Fixed-income markets traded much lower Friday morning as stocks rallied and the Dow Jones Industrial Average topped 15,000 on better-than-expected employment numbers.

Non-farm payrolls increased 165,000 in April and the jobless rate fell 0.1 percentage point to 7.5%.

"While the report was not without a blemish it shows on balance, through the monthly volatility, continued solid job gains that, given demographic trends, are enough to further shrink the pool of unemployed labor," economists at RDQ Economics wrote. "The headline gain of 165,000 in payrolls and the net 114,000 upward revisions to employment in the prior two months should provide something of an antidote to the spring swoon story for 2013."

They added, "The decline in the unemployment rate to 7.5% further adds to the view that there is a significant chance that the rate will hit 6.5% sometime in the middle of 2014. Even though we expect PCE price inflation to drop below 1% in April, it now seems very unlikely that the Fed will upsize QE at the June FOMC meeting."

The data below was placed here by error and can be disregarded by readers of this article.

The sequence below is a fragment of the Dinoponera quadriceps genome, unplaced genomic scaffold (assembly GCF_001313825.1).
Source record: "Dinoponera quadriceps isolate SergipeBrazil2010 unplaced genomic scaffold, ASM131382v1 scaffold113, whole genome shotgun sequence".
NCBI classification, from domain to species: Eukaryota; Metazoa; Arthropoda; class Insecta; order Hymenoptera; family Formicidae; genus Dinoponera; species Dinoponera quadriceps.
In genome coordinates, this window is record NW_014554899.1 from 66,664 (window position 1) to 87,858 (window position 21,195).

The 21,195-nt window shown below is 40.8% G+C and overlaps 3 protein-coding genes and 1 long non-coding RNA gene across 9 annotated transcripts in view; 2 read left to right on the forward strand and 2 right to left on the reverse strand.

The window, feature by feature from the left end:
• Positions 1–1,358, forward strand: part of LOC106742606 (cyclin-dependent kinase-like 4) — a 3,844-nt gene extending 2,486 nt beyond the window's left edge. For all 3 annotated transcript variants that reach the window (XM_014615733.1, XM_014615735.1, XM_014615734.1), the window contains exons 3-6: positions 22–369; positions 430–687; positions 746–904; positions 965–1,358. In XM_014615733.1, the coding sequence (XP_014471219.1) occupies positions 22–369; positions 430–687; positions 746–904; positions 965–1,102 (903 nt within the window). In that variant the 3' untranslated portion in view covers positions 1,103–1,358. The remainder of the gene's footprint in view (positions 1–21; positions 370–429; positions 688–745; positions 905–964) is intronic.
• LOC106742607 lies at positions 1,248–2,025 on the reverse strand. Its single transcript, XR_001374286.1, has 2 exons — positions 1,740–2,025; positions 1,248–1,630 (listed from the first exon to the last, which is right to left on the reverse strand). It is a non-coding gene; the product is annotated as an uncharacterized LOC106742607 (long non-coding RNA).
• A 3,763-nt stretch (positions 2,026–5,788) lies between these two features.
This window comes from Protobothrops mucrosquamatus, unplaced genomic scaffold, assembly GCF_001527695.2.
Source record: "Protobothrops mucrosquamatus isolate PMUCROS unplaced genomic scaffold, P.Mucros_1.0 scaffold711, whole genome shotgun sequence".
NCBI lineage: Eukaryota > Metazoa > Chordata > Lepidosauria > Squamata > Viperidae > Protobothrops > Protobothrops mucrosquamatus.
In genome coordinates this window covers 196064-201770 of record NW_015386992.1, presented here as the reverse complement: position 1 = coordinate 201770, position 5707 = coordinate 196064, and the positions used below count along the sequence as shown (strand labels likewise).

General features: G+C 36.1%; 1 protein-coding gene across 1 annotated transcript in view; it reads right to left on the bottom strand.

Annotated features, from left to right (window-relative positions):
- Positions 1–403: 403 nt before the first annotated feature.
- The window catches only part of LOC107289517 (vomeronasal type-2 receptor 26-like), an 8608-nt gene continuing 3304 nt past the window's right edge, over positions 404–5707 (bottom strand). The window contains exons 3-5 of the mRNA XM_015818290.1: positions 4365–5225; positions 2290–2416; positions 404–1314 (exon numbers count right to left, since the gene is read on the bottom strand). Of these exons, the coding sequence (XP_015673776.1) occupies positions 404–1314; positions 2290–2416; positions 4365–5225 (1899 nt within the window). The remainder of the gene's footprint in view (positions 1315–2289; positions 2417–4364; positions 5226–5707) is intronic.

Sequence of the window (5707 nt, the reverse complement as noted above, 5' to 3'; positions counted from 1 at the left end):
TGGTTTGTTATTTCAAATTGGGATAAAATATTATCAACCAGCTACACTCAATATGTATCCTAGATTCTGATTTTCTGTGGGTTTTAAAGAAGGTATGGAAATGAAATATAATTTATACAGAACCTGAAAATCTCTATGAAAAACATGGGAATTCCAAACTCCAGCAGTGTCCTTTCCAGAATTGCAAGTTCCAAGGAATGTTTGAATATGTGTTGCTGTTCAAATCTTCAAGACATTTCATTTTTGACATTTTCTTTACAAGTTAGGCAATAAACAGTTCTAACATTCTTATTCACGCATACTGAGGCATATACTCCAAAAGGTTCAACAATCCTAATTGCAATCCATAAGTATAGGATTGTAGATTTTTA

Treasuries sold off on the news. The benchmark 10-year yield soared 10 basis points to 1.73% and the 30-year yield spiked 11 basis points to 2.93%. The two-year yield increased one basis point to 0.22%.

Munis were following, though at a lag.

"There is not much trading really," a New York trader said "The Municipal Market Data scale is showing cuts, but everyone is saying there's not much significant trading. Treasuries are selling off but munis really aren't trading much."

On Thursday, munis were steady across the curve.

Yields on the Municipal Market Data triple-A GO scale finished unchanged. The 10-year yield finished steady at 1.66% for a second straight session, as did the 30-year yield, which held at 2.79%. The two-year finished flat at 0.29% for the 20th session.

Yields on the Municipal Market Advisors 5% scale ended flat as well. The 10-year held at 1.73% and the 30-year steady at 2.95%. The two-year was frozen at 0.32% for the 20th session.

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